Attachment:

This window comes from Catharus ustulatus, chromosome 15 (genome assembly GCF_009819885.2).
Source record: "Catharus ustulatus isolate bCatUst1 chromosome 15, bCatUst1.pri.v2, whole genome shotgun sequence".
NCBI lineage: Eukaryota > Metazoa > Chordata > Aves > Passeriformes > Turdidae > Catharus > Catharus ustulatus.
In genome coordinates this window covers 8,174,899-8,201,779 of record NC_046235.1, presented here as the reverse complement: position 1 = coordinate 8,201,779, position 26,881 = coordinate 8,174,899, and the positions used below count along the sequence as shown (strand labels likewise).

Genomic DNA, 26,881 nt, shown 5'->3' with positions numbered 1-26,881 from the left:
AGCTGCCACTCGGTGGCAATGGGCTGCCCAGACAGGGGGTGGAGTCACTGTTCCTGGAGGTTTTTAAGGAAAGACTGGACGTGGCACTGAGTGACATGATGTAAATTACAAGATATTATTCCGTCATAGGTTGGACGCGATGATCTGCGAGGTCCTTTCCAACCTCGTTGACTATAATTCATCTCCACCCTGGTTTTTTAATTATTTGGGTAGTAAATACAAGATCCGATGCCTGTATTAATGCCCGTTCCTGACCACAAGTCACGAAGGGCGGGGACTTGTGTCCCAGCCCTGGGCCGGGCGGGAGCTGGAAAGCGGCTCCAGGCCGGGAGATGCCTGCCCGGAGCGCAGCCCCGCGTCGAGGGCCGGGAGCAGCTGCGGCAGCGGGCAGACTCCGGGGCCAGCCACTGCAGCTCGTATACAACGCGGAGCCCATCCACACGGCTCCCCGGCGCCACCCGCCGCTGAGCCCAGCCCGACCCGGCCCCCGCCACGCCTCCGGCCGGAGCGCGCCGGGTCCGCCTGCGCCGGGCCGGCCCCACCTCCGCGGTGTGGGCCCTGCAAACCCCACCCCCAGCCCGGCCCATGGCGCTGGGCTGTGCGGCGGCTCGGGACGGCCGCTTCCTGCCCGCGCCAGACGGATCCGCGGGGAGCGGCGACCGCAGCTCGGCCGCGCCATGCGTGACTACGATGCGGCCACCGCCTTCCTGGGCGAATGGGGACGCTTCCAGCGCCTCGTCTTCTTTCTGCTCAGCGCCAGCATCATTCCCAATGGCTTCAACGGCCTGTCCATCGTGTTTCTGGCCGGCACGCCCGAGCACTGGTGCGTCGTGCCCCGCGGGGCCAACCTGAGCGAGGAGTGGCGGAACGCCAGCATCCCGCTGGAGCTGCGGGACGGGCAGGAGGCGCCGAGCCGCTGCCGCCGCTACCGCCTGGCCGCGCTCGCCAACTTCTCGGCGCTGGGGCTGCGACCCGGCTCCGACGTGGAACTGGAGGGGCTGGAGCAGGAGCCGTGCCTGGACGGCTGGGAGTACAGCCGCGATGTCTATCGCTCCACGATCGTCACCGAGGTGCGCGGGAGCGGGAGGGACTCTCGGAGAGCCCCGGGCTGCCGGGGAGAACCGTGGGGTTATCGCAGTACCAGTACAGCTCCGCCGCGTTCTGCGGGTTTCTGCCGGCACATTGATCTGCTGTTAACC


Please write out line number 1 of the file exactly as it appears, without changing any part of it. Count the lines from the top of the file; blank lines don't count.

This window comes from Catharus ustulatus, chromosome 15 (genome assembly GCF_009819885.2).